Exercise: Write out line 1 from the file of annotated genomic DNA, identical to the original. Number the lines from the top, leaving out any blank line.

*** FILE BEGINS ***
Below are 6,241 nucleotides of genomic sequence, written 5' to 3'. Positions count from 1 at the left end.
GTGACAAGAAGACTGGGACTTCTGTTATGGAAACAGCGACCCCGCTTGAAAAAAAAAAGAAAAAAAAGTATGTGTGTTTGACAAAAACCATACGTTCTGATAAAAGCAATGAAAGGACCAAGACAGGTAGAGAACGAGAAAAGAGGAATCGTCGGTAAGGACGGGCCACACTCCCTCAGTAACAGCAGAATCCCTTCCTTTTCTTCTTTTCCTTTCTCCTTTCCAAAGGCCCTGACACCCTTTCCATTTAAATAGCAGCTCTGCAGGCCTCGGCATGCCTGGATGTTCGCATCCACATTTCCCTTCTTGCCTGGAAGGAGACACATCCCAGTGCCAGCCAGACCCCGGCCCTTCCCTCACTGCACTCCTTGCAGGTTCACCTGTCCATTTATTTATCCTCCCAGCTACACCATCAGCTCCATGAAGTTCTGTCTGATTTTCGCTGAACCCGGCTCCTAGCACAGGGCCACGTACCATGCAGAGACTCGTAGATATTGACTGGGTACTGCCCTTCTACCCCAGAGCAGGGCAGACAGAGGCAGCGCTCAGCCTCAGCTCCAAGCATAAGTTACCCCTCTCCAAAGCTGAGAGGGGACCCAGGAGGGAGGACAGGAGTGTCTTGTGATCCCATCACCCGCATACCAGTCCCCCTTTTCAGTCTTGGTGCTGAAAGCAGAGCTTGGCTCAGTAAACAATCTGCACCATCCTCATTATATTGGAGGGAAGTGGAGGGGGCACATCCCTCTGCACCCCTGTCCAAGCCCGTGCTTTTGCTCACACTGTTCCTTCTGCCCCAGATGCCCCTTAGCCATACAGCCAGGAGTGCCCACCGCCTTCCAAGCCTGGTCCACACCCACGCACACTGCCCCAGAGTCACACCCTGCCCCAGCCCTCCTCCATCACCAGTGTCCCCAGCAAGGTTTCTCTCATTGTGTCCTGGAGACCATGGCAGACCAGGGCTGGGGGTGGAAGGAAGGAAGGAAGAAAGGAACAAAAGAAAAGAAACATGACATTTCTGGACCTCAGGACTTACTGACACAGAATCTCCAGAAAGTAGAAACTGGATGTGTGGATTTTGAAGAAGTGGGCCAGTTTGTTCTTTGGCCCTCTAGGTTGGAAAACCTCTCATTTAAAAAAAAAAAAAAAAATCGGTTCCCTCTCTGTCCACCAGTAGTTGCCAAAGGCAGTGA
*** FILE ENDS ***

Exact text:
Below are 6,241 nucleotides of genomic sequence, written 5' to 3'. Positions count from 1 at the left end.